NAPLES — Standing in the shadow of his North Naples condominium, Peter Page looks up at a bright blue sky and furrows his brow.
For the second time in as many years, a persistent pair of ospreys has built a nest on the edge of a roof of the Baypoint II on Bluebill Avenue.
The nest might be a natural curiosity for the walkers and bicyclers who can glimpse it from the bridge over the Vanderbilt channel, just up the road from the entrance to Delnor-Wiggins Pass State Park, but condominium owners consider the birds a messy nuisance and want the nest removed, Page, the Baypoint board president, said.
“We should be able to take this nest down and get on with our lives,” he said. “It’s just not right.”
The condominium’s manager hired an environmental consultant, who applied more than a month ago for a nest removal permit from the Florida Fish and Wildlife Conservation Commission. Ospreys are not considered an endangered species, and the state of Florida considers them only a species of special concern in Monroe County. Still, the birds are protected by the Migratory Bird Treaty Act.
Page said the idea is to get the permit before the birds lay eggs in the nest, which would prohibit the condominium from messing with the pile of sticks and branches until the young birds have fledged.
The nest removal permit — which would require nest removers to contact the Conservation Commission if they encounter eggs or young — has been drafted and is in the hopper to be issued as early as next week, Conservation Commission protected species coordinator Angela Williams said Friday.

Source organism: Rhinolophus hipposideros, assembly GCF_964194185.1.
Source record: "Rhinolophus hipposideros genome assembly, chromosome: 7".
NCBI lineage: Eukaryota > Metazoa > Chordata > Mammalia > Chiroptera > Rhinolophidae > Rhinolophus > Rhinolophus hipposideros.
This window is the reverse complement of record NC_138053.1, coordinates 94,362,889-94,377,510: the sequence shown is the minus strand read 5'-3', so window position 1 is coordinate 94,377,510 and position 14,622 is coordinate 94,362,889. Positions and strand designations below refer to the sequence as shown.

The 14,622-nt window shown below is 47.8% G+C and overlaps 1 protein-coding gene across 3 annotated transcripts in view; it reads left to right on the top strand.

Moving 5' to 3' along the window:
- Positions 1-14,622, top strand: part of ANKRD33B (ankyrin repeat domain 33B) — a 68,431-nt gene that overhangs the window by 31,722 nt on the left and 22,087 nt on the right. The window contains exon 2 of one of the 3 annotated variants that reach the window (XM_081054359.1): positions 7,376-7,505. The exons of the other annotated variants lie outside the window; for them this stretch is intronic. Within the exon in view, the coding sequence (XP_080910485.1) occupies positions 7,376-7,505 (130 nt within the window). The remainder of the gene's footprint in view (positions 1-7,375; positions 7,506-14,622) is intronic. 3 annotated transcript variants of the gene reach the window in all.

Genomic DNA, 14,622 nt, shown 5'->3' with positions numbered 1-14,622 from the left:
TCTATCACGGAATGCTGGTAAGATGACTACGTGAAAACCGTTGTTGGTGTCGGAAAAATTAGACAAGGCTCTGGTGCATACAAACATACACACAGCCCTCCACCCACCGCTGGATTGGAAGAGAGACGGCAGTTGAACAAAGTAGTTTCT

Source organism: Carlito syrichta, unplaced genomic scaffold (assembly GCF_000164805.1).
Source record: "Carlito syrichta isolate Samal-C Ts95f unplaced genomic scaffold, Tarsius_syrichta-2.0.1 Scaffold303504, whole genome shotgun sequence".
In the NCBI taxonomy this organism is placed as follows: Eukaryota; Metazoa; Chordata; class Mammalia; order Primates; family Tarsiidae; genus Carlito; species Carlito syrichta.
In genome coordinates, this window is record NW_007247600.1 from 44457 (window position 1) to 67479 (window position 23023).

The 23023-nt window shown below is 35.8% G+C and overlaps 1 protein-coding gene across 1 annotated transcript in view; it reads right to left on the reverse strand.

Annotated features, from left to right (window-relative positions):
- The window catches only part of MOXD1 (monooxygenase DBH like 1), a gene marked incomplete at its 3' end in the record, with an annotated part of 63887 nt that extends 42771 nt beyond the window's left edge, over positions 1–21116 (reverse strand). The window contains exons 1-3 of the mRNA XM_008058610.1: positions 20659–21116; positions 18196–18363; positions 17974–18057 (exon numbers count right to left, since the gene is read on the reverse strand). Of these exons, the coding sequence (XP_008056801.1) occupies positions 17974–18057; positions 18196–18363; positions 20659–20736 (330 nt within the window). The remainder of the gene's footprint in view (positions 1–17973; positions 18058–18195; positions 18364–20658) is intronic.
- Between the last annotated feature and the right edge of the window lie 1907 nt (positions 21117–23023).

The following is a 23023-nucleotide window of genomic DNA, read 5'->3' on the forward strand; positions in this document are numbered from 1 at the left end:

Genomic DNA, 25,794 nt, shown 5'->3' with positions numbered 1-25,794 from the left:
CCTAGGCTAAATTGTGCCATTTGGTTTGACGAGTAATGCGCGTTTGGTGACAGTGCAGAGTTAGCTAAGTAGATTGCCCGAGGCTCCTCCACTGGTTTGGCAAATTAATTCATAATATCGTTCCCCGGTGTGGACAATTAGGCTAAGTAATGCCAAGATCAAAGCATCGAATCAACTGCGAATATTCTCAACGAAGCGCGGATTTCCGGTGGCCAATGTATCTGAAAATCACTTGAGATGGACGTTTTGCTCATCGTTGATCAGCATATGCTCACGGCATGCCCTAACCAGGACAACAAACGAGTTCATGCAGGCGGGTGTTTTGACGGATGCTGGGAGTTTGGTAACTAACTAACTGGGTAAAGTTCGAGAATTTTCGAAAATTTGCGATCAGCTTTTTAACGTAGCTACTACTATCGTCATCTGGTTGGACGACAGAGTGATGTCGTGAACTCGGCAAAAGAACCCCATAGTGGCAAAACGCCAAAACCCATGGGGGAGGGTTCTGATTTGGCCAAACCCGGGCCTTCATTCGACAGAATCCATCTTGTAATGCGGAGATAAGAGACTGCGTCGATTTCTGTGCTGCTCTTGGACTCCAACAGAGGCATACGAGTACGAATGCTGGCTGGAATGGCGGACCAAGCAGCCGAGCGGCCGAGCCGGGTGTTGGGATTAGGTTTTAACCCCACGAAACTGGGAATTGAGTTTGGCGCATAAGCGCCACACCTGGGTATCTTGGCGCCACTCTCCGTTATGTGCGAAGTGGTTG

“It’s pretty much routine,” she said, adding that the birds have been “deemed probably hazardous to those down below.”
Mating ospreys have been known to dive at humans, and falling pieces of the nest could be a hazard, she said.
Baypoint owners know all about the hazard of living with ospreys on the roof.
The ospreys first nested atop an elevator shaft at the condominium in December 2007.
The nest was above the entrance to the building, which had to be cleaned of the ospreys’ ample droppings every day, Page said.
He said residents scurried into and out of the building through the first-level parking garage rather than risk an ill-timed entrance or exit.
“They were getting bombed,” Page said.
After six months, the ospreys left, and the condominium put a pyramid-shaped device on the top of the elevator shaft to deter the birds.
“We didn’t think that bird would ever come back,” Page said.
But it did, last December, and the condominium owners resumed their battle with the birds.
Twice, the condominium removed the beginnings of the osprey nest, Page said.
He said he heard that the osprey started to build a nest on the top of a nearby construction crane, but that the crane operators lowered it to make it a less attractive spot.
That’s when the ospreys set their sights on the current nest location.
The front door is out of droppings-range of the new nest, but it’s seven floors above and a little to the left of a grilling and picnic area.
“You can stand out there, and the wind blowing, I mean you’re going to get covered with bird stuff,” Page said.
The ospreys have their supporters, who say they are unmoved by the condominium owners’ list of grievances against the big birds.
“I think that’s kind of minor in my book,” said Jane Dvorak, 55, walking past the Baypoint condominium Friday. “I say leave it, let nature do its thing.”